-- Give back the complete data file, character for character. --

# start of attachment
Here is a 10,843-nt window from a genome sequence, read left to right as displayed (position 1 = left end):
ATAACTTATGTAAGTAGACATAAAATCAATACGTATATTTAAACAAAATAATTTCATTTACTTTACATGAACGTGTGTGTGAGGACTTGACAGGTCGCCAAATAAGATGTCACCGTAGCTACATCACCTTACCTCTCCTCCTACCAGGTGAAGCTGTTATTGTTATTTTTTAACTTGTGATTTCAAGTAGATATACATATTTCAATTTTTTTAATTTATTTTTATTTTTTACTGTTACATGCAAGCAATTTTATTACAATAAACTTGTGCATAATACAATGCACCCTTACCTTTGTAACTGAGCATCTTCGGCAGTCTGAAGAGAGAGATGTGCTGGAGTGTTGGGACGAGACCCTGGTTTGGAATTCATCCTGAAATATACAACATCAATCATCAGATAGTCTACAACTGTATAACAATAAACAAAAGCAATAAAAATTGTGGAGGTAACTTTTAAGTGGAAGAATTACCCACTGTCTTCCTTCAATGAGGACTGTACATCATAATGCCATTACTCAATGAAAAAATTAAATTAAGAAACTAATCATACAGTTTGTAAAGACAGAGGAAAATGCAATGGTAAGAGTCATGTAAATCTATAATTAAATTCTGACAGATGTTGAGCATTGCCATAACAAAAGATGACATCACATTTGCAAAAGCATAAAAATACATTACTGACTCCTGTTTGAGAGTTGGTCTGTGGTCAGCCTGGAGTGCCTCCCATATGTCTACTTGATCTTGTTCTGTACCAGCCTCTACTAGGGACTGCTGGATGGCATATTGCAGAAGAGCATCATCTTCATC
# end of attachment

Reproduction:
Here is a 10,843-nt window from a genome sequence, read left to right as displayed (position 1 = left end):
ATAACTTATGTAAGTAGACATAAAATCAATACGTATATTTAAACAAAATAATTTCATTTACTTTACATGAACGTGTGTGTGAGGACTTGACAGGTCGCCAAATAAGATGTCACCGTAGCTACATCACCTTACCTCTCCTCCTACCAGGTGAAGCTGTTATTGTTATTTTTTAACTTGTGATTTCAAGTAGATATACATATTTCAATTTTTTTAATTTATTTTTATTTTTTACTGTTACATGCAAGCAATTTTATTACAATAAACTTGTGCATAATACAATGCACCCTTACCTTTGTAACTGAGCATCTTCGGCAGTCTGAAGAGAGAGATGTGCTGGAGTGTTGGGACGAGACCCTGGTTTGGAATTCATCCTGAAATATACAACATCAATCATCAGATAGTCTACAACTGTATAACAATAAACAAAAGCAATAAAAATTGTGGAGGTAACTTTTAAGTGGAAGAATTACCCACTGTCTTCCTTCAATGAGGACTGTACATCATAATGCCATTACTCAATGAAAAAATTAAATTAAGAAACTAATCATACAGTTTGTAAAGACAGAGGAAAATGCAATGGTAAGAGTCATGTAAATCTATAATTAAATTCTGACAGATGTTGAGCATTGCCATAACAAAAGATGACATCACATTTGCAAAAGCATAAAAATACATTACTGACTCCTGTTTGAGAGTTGGTCTGTGGTCAGCCTGGAGTGCCTCCCATATGTCTACTTGATCTTGTTCTGTACCAGCCTCTACTAGGGACTGCTGGATGGCATATTGCAGAAGAGCATCATCTTCATC